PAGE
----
Report: House tax plan gives wealthy tax breaks, shifts load to middle-, low-income taxpayers

Report: House tax plan gives wealthy tax breaks, shifts load to middle-, low-income taxpayers

- in Must Reads


North Carolina’s tax shift saga continues with the House’s new tax plan, which increases the tax load on middle- and low-income tax payers while providing tax cuts for the wealthy a profitable, a new report finds.

The new plan would convert the state’s personal income tax to a flat rate. Such a proposal would make North Carolina more reliant on the sales tax and shift the tax load to the majority of North Carolinians, said a report released Wednesday morning by the Budget & Tax Center, a project of the North Carolina Justice Center.

“The House proposal would weaken North Carolina’s tax system and the broader economy by asking more from taxpayers who are already struggling in our slowly recovering economy,” said Alexandra Forter Sirota, director of the Budget & Tax Center and author of the report. “It also jeopardizes our future by undermining the long-term ability of our state to maintain the building blocks of a strong economy, like pre-K-12 schools and higher education.”

Switching to a flat income tax rate and expanding the sales tax base to more goods and services would cut taxes for the state’s most affluent households and shift responsibility to the middle class and poor North Carolinians, the report said. Yet the state already asks more of middle- and low-income taxpayers than those with the highest incomes. Overall, the bottom 80 percent of North Carolina households currently pay 9 to 10 percent of their income in state and local taxes, versus 6.5 percent for the top 1 percent.

As the House puts together its budget, it is also critical to note that the tax plan would weaken North Carolina’s ability to raise adequate resources for key investments, as income taxes perform better than the sales tax over the long term. The bill’s sponsors anticipate their plan will result in $1.2 billion less in revenue over five years, but the annual revenue loss could amount to as much as $573 million upon full implementation, the report said. Such an amount is roughly the equivalent to the state’s annual investment in funding for early education, child development, aging and adult services, and social services, among other key programs’ budgets.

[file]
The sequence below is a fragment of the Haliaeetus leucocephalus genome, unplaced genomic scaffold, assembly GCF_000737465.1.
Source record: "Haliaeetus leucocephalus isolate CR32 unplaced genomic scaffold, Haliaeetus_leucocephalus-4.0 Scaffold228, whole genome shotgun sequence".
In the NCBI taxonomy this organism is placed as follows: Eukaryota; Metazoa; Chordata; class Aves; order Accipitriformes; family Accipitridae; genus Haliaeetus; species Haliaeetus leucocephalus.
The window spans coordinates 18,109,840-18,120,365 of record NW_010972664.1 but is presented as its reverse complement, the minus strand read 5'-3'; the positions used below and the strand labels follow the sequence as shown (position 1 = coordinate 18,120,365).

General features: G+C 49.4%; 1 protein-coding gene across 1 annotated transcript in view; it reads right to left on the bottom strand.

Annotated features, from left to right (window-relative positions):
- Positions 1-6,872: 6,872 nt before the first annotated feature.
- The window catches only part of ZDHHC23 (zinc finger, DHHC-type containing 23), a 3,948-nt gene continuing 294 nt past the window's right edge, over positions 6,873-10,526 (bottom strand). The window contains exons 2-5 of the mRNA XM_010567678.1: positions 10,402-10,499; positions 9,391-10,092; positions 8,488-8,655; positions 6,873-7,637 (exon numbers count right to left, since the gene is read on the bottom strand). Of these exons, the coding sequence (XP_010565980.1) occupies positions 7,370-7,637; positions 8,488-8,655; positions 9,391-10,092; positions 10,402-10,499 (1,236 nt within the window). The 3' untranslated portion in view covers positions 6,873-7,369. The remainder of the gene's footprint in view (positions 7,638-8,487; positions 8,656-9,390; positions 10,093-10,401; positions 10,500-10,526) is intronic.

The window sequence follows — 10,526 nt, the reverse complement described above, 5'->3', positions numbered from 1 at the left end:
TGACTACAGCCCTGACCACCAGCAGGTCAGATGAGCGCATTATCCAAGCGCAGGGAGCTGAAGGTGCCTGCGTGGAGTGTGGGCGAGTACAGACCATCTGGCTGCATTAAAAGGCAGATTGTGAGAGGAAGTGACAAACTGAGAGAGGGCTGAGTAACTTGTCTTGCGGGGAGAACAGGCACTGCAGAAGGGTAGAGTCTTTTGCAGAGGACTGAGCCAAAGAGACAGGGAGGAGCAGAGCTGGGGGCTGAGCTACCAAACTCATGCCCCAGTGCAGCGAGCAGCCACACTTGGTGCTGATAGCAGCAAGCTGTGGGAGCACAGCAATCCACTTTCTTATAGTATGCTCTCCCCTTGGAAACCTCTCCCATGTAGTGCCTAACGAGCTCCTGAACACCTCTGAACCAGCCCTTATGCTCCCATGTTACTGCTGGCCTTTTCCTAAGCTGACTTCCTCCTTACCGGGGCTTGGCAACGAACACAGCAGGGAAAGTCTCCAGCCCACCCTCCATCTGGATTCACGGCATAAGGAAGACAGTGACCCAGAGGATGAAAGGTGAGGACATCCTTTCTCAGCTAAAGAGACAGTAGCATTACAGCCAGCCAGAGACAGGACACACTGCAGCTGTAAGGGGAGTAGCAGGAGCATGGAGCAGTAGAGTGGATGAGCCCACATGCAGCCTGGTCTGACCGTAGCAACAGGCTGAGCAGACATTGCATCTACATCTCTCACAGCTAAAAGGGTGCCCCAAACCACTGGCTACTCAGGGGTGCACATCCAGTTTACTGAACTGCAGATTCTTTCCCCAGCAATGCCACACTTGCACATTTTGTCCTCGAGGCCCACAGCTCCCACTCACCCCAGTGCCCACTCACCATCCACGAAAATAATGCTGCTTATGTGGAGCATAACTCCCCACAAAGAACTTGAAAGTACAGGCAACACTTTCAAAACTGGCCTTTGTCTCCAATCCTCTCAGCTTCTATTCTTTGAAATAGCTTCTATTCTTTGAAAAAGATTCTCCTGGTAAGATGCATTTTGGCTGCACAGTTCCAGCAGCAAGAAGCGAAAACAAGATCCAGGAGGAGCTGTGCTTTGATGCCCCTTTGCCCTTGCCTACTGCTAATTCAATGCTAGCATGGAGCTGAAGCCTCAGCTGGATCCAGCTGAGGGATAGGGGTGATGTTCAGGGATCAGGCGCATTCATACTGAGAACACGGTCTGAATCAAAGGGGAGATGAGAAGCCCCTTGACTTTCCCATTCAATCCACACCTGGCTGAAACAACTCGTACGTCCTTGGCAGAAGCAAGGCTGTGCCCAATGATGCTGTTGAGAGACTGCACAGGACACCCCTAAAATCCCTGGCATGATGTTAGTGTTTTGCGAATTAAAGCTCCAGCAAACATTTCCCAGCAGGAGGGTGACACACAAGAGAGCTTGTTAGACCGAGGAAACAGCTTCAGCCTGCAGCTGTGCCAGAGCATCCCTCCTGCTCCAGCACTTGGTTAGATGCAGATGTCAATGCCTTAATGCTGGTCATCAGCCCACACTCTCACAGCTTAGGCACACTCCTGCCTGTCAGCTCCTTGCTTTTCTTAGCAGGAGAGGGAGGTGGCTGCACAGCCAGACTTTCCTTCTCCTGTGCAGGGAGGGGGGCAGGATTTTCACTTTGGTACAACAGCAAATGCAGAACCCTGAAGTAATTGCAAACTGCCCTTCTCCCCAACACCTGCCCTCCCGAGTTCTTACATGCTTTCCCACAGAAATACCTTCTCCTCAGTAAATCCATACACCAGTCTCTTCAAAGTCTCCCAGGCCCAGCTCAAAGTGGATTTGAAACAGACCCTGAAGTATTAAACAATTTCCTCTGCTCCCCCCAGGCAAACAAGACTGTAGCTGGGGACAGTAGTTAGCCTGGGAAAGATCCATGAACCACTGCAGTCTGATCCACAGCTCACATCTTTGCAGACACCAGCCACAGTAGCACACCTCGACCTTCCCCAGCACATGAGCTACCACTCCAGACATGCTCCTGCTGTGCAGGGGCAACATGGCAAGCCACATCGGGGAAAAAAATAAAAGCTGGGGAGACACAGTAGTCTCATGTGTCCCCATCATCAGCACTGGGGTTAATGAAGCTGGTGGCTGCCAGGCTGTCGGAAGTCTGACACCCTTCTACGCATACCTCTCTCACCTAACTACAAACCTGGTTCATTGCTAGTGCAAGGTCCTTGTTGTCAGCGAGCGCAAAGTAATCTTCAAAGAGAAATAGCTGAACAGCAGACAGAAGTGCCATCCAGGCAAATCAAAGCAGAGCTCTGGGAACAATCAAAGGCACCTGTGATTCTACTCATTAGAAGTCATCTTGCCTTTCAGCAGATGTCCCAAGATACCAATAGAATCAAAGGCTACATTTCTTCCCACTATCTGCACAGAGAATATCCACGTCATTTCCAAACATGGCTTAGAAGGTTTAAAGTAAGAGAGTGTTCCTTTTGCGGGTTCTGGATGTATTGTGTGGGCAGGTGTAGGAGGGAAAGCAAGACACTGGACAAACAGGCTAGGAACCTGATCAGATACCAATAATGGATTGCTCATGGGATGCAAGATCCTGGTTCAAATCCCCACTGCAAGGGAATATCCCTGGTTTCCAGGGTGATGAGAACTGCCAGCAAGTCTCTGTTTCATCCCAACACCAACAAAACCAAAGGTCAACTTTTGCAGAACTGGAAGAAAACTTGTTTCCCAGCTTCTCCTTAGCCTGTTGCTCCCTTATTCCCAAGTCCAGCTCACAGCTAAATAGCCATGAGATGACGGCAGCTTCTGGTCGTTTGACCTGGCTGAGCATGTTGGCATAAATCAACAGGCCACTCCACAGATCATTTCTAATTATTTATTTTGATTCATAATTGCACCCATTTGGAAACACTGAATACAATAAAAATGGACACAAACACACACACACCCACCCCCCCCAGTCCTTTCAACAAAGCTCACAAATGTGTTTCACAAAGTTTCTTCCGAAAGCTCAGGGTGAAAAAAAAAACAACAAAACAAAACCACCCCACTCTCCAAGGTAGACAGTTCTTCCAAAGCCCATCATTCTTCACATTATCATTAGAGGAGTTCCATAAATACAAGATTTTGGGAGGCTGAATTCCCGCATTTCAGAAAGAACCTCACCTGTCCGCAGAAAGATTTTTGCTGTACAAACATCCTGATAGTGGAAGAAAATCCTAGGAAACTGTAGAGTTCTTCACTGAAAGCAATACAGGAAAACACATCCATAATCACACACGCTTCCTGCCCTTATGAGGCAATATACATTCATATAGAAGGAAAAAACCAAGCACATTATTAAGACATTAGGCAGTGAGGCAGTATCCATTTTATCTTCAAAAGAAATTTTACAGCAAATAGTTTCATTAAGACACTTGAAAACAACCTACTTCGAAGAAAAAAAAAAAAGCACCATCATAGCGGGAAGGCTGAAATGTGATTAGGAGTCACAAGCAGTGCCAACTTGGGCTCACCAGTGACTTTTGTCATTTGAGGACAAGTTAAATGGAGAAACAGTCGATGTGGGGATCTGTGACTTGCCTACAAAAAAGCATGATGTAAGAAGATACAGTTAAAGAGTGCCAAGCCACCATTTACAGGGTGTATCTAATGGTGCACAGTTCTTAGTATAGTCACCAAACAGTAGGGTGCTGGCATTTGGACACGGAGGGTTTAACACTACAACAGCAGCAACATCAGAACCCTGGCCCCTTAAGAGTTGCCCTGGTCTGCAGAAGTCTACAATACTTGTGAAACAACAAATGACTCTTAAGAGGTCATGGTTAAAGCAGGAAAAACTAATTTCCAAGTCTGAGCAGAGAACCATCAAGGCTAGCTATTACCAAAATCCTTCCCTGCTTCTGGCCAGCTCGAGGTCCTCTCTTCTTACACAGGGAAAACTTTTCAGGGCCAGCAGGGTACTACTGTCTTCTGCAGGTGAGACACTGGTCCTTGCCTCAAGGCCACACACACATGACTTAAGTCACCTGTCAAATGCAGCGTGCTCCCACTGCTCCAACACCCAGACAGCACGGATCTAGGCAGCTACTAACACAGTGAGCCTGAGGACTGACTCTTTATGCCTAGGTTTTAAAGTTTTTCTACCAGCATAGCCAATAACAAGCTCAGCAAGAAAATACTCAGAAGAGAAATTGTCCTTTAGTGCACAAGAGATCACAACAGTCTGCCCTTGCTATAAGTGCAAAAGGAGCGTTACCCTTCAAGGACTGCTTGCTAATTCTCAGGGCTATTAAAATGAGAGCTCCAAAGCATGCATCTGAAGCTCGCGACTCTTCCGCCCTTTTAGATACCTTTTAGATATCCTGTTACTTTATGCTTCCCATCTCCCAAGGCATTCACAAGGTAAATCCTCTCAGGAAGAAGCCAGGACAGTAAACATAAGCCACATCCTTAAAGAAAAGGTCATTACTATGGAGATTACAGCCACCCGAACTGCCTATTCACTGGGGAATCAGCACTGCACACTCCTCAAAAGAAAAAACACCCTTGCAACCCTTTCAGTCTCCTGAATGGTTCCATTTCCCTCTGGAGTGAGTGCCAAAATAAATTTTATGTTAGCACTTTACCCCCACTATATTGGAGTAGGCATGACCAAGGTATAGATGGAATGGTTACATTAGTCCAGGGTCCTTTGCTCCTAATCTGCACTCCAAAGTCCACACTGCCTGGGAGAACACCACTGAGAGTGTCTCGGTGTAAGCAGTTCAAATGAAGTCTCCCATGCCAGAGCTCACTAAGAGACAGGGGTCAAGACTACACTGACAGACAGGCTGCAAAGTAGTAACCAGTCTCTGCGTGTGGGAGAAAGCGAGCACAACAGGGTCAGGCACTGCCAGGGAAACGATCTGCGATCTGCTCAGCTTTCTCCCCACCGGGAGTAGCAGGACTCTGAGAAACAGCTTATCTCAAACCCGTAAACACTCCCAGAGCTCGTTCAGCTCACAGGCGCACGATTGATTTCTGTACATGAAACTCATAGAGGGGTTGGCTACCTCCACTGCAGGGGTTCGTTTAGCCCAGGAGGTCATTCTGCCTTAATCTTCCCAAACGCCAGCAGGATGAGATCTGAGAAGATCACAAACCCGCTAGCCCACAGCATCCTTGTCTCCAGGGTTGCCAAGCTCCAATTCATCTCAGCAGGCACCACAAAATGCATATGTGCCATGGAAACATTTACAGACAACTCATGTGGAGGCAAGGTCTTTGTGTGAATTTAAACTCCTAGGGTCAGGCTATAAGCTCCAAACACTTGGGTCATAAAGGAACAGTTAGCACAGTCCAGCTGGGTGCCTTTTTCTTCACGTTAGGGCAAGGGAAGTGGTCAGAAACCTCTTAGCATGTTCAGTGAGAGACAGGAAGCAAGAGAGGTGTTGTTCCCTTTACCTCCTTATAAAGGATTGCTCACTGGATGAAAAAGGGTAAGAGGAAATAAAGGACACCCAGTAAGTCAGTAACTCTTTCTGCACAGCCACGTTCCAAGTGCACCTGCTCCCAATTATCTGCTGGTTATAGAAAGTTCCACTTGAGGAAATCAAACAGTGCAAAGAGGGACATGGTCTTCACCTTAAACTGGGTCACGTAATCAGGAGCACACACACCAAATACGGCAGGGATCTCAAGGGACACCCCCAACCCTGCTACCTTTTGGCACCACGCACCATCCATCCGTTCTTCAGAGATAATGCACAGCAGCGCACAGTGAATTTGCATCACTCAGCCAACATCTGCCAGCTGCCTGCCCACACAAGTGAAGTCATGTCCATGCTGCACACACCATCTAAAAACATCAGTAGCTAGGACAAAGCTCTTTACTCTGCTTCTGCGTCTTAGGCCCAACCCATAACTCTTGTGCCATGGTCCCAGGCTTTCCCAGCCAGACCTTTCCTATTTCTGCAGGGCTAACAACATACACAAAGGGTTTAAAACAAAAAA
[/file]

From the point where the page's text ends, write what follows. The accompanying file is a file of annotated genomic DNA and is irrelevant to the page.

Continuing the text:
“Everyone will suffer over the long-term under this plan,” Sirota said. “It will compromise North Carolina’s schools, courts, public safety, and other key investments that are important to wealthy and low-income families. Businesses and the wealthy rely on well-educated workers and good schools, their wealth and communities are protected by the courts and police, and their prosperity is further enhanced if North Carolina has a strong, thriving economy.”

Last week the Budget & Tax Center also examined the NC Senate’s $20.6 billion budget for fiscal year (FY) 2013-14.

BTC analysts note that the Senate’s spending plan would fall far short of what is needed to maintain current service levels in several important areas, including the K-12 and higher education systems.

The Senate budget is particular stingy when compared to pre-recession budgets: the FY2014 budget would spend 8.5 percent less than the last state budget approved before the onset of the Great Recession (FY2007-08) when adjusted for inflation.

Worse, the budget fails to reinvest in revenue growth. Instead, budget plans set the stage for a tax reform effort that would cut taxes for the wealthy and profitable businesses—according to a preliminary analysis—and would dramatically reduce resources to pay for vital services.

“With North Carolina slowly easing into economic recovery, this budget falls far short of what is needed to support growth,” said report author Tazra Mitchell, a public policy fellow with NC Budget & Tax Center. “Services that support children, families and communities across North Carolina would suffer.”

The Senate could have lessened this gap, Mitchell writes, by fully reinvesting the slight uptick in revenue collections into their budget. Instead, they chose to include a tax plan that would cause a $770.2 million loss over the biennium—and  an additional $229.8 million in the fiscal year following the biennium—in broadly shared public investments that create economic opportunity for all North Carolinians.

Click here to read the BTC report on the House tax plan, and here to read their brief on the Senate’s budget.